Well-known writer and essayist Joan Didion, in her essay, The White Album, shatters every preconceived notion of the late nineteen sixties. Set primarily in Los Angeles, California Didion blends reportage and personal essay to recount cultural tensions that arose during the period- protests, murder, apathy-with her own psychosis. Incorporating fragmented narrative and film technique Didion offers snapshots of the events with language that is curt yet symbolic of her unique style. “The White Album,” demonstrates that everything in life is meant to teach us something. Through Didion’s experiences behind the pen, as a news reporter, her narration attempts to understand the lesson and discovers "We Tell OURSELVES STORIES in order to live" (Didion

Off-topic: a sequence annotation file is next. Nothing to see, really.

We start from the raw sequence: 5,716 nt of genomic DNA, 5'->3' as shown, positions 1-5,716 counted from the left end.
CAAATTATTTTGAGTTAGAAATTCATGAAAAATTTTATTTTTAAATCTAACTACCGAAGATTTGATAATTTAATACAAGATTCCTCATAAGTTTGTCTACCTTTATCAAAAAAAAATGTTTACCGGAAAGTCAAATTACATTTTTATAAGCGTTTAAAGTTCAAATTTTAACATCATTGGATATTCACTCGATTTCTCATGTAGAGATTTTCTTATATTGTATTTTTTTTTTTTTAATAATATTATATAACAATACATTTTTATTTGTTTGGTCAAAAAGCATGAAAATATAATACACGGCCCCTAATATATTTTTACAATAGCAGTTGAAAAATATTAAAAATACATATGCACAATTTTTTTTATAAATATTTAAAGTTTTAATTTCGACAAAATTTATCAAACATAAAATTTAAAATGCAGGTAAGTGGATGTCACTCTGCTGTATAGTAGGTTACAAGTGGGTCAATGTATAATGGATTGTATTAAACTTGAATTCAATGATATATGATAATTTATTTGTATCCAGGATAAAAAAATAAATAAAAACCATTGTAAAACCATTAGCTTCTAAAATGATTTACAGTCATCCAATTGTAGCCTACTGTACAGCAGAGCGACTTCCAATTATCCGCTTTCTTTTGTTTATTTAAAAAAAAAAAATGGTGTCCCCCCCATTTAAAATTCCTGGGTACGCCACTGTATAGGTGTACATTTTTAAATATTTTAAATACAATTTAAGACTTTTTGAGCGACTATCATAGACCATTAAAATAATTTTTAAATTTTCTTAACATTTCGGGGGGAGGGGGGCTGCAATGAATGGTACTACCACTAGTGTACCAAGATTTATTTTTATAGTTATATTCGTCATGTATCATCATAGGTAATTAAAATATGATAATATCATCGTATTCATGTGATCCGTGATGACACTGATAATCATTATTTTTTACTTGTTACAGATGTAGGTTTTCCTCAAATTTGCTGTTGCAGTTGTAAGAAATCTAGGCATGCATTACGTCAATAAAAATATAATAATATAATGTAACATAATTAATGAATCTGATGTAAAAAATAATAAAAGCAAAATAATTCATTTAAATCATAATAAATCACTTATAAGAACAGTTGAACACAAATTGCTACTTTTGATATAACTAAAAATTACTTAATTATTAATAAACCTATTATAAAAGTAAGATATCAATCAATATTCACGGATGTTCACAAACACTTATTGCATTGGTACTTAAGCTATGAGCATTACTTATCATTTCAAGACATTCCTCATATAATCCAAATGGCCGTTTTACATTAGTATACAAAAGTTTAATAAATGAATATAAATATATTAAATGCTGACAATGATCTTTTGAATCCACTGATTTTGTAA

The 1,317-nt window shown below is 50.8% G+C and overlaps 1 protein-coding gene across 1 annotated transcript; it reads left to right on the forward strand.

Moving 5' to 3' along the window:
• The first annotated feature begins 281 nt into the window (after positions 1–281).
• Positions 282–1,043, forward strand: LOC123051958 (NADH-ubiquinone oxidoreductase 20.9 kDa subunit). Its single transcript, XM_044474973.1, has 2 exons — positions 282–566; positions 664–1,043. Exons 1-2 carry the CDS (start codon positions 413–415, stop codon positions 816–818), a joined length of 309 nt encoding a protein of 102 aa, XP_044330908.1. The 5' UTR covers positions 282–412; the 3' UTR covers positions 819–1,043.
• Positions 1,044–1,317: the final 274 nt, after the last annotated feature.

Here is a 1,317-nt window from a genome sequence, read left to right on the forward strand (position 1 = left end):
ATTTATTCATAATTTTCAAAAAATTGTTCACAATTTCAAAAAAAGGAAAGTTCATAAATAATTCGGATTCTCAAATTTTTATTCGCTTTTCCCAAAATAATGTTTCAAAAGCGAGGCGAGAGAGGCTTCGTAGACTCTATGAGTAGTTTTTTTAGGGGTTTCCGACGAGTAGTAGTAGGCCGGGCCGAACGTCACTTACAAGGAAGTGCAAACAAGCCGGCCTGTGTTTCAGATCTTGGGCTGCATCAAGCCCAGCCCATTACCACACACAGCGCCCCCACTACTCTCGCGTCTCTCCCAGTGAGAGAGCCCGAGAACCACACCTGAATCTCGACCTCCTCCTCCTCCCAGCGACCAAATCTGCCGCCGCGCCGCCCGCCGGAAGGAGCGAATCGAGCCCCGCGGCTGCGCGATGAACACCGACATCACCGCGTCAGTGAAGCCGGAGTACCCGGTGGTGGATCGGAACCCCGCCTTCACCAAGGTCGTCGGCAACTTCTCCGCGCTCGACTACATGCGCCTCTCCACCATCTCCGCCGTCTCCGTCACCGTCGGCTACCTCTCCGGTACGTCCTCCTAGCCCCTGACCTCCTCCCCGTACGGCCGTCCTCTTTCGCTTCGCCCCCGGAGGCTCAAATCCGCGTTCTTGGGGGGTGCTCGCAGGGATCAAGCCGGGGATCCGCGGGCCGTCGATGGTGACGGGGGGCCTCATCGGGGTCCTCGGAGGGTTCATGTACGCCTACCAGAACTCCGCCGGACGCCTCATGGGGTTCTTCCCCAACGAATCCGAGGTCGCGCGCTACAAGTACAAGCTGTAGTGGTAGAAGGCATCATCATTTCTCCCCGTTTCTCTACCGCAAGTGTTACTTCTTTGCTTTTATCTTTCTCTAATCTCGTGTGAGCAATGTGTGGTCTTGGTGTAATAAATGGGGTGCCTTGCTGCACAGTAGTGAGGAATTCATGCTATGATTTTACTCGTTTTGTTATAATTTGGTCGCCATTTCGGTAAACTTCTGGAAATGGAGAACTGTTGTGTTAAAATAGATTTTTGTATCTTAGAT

2) This extract is found in “The White Album” written by Joan Didion, who is the creator of many significant different literature pieces, both novels and essays. “The White Album” was published in 1979, and is the first and longest essay in the book. In this essay Joan Didion essentially uses a women as a connecting thread to describe what was happening in America at that time. I believe that the woman may even be herself to a certain extent, trying to externalize all her thoughts. What is perceived from the essay is that Didion was submerged into the focus of some big events that were happening in that year, not only as a journalist but also as a bystander and a normal Californian.